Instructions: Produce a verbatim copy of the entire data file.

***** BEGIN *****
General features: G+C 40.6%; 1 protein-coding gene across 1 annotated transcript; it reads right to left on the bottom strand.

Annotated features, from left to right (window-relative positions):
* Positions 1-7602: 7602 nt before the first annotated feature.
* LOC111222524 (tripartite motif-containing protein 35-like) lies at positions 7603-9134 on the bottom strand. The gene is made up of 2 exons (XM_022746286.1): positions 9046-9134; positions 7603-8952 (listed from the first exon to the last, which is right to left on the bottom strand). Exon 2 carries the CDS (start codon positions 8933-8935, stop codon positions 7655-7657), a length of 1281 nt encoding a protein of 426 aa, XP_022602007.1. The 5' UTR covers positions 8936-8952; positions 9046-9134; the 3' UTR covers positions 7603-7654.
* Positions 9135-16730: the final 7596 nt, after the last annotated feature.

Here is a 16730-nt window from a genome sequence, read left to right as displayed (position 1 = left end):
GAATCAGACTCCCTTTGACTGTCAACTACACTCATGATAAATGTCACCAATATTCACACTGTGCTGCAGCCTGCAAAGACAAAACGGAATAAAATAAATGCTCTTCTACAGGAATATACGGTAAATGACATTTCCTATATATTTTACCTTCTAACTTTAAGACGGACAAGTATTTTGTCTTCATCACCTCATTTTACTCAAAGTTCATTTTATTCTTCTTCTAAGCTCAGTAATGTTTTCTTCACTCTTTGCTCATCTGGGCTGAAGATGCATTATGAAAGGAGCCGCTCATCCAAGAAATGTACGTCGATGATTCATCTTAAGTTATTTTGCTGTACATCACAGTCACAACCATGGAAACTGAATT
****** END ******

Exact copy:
General features: G+C 40.6%; 1 protein-coding gene across 1 annotated transcript; it reads right to left on the bottom strand.

Annotated features, from left to right (window-relative positions):
* Positions 1-7602: 7602 nt before the first annotated feature.
* LOC111222524 (tripartite motif-containing protein 35-like) lies at positions 7603-9134 on the bottom strand. The gene is made up of 2 exons (XM_022746286.1): positions 9046-9134; positions 7603-8952 (listed from the first exon to the last, which is right to left on the bottom strand). Exon 2 carries the CDS (start codon positions 8933-8935, stop codon positions 7655-7657), a length of 1281 nt encoding a protein of 426 aa, XP_022602007.1. The 5' UTR covers positions 8936-8952; positions 9046-9134; the 3' UTR covers positions 7603-7654.
* Positions 9135-16730: the final 7596 nt, after the last annotated feature.

Here is a 16730-nt window from a genome sequence, read left to right as displayed (position 1 = left end):
GAATCAGACTCCCTTTGACTGTCAACTACACTCATGATAAATGTCACCAATATTCACACTGTGCTGCAGCCTGCAAAGACAAAACGGAATAAAATAAATGCTCTTCTACAGGAATATACGGTAAATGACATTTCCTATATATTTTACCTTCTAACTTTAAGACGGACAAGTATTTTGTCTTCATCACCTCATTTTACTCAAAGTTCATTTTATTCTTCTTCTAAGCTCAGTAATGTTTTCTTCACTCTTTGCTCATCTGGGCTGAAGATGCATTATGAAAGGAGCCGCTCATCCAAGAAATGTACGTCGATGATTCATCTTAAGTTATTTTGCTGTACATCACAGTCACAACCATGGAAACTGAATT